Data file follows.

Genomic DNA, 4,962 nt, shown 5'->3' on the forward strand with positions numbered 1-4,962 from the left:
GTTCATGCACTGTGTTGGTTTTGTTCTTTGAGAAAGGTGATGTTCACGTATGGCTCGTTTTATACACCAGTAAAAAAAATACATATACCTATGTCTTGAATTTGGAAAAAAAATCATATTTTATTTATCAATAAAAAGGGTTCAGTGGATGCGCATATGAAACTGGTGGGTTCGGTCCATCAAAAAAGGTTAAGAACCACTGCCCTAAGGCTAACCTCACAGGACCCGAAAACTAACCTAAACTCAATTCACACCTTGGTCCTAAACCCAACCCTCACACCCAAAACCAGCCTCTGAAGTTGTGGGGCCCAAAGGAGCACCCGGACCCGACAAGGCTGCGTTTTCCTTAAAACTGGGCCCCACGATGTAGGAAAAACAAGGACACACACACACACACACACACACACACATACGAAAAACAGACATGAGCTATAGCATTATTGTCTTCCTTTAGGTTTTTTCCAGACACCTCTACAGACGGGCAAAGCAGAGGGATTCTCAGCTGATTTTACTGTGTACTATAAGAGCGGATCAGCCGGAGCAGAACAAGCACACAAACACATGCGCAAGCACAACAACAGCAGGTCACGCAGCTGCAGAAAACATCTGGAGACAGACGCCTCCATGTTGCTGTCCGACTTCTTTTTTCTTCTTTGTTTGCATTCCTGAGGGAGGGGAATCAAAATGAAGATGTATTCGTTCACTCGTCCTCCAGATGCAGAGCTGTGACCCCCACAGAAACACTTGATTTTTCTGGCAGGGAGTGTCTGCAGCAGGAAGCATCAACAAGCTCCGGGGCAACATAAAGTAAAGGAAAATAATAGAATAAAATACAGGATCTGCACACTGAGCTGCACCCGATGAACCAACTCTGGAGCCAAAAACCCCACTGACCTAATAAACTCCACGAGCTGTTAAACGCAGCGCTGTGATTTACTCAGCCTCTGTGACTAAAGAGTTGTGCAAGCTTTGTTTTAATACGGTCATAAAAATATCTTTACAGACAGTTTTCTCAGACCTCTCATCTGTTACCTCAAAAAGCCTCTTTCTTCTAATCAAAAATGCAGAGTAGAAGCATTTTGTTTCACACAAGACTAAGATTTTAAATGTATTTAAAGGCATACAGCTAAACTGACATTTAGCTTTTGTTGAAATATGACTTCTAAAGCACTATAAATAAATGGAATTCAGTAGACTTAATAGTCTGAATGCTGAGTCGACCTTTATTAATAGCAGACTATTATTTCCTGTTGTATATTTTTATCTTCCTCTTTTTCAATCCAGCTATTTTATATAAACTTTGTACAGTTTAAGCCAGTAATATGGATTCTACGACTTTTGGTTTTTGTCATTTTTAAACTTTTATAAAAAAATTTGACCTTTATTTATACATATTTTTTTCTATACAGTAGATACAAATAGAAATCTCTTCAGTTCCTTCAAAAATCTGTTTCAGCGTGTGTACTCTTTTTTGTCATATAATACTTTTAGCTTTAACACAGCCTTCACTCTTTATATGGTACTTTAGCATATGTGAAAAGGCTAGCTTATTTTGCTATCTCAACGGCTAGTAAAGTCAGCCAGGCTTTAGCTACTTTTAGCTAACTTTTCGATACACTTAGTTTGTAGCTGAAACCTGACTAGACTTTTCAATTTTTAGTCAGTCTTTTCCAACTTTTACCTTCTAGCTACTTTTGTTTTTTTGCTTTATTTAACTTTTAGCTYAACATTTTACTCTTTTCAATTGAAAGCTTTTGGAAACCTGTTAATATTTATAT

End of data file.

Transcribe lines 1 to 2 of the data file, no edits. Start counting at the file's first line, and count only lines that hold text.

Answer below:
Genomic DNA, 4,962 nt, shown 5'->3' on the forward strand with positions numbered 1-4,962 from the left:
GTTCATGCACTGTGTTGGTTTTGTTCTTTGAGAAAGGTGATGTTCACGTATGGCTCGTTTTATACACCAGTAAAAAAAATACATATACCTATGTCTTGAATTTGGAAAAAAAATCATATTTTATTTATCAATAAAAAGGGTTCAGTGGATGCGCATATGAAACTGGTGGGTTCGGTCCATCAAAAAAGGTTAAGAACCACTGCCCTAAGGCTAACCTCACAGGACCCGAAAACTAACCTAAACTCAATTCACACCTTGGTCCTAAACCCAACCCTCACACCCAAAACCAGCCTCTGAAGTTGTGGGGCCCAAAGGAGCACCCGGACCCGACAAGGCTGCGTTTTCCTTAAAACTGGGCCCCACGATGTAGGAAAAACAAGGACACACACACACACACACACACACACACATACGAAAAACAGACATGAGCTATAGCATTATTGTCTTCCTTTAGGTTTTTTCCAGACACCTCTACAGACGGGCAAAGCAGAGGGATTCTCAGCTGATTTTACTGTGTACTATAAGAGCGGATCAGCCGGAGCAGAACAAGCACACAAACACATGCGCAAGCACAACAACAGCAGGTCACGCAGCTGCAGAAAACATCTGGAGACAGACGCCTCCATGTTGCTGTCCGACTTCTTTTTTCTTCTTTGTTTGCATTCCTGAGGGAGGGGAATCAAAATGAAGATGTATTCGTTCACTCGTCCTCCAGATGCAGAGCTGTGACCCCCACAGAAACACTTGATTTTTCTGGCAGGGAGTGTCTGCAGCAGGAAGCATCAACAAGCTCCGGGGCAACATAAAGTAAAGGAAAATAATAGAATAAAATACAGGATCTGCACACTGAGCTGCACCCGATGAACCAACTCTGGAGCCAAAAACCCCACTGACCTAATAAACTCCACGAGCTGTTAAACGCAGCGCTGTGATTTACTCAGCCTCTGTGACTAAAGAGTTGTGCAAGCTTTGTTTTAATACGGTCATAAAAATATCTTTACAGACAGTTTTCTCAGACCTCTCATCTGTTACCTCAAAAAGCCTCTTTCTTCTAATCAAAAATGCAGAGTAGAAGCATTTTGTTTCACACAAGACTAAGATTTTAAATGTATTTAAAGGCATACAGCTAAACTGACATTTAGCTTTTGTTGAAATATGACTTCTAAAGCACTATAAATAAATGGAATTCAGTAGACTTAATAGTCTGAATGCTGAGTCGACCTTTATTAATAGCAGACTATTATTTCCTGTTGTATATTTTTATCTTCCTCTTTTTCAATCCAGCTATTTTATATAAACTTTGTACAGTTTAAGCCAGTAATATGGATTCTACGACTTTTGGTTTTTGTCATTTTTAAACTTTTATAAAAAAATTTGACCTTTATTTATACATATTTTTTTCTATACAGTAGATACAAATAGAAATCTCTTCAGTTCCTTCAAAAATCTGTTTCAGCGTGTGTACTCTTTTTTGTCATATAATACTTTTAGCTTTAACACAGCCTTCACTCTTTATATGGTACTTTAGCATATGTGAAAAGGCTAGCTTATTTTGCTATCTCAACGGCTAGTAAAGTCAGCCAGGCTTTAGCTACTTTTAGCTAACTTTTCGATACACTTAGTTTGTAGCTGAAACCTGACTAGACTTTTCAATTTTTAGTCAGTCTTTTCCAACTTTTACCTTCTAGCTACTTTTGTTTTTTTGCTTTATTTAACTTTTAGCTYAACATTTTACTCTTTTCAATTGAAAGCTTTTGGAAACCTGTTAATATTTATAT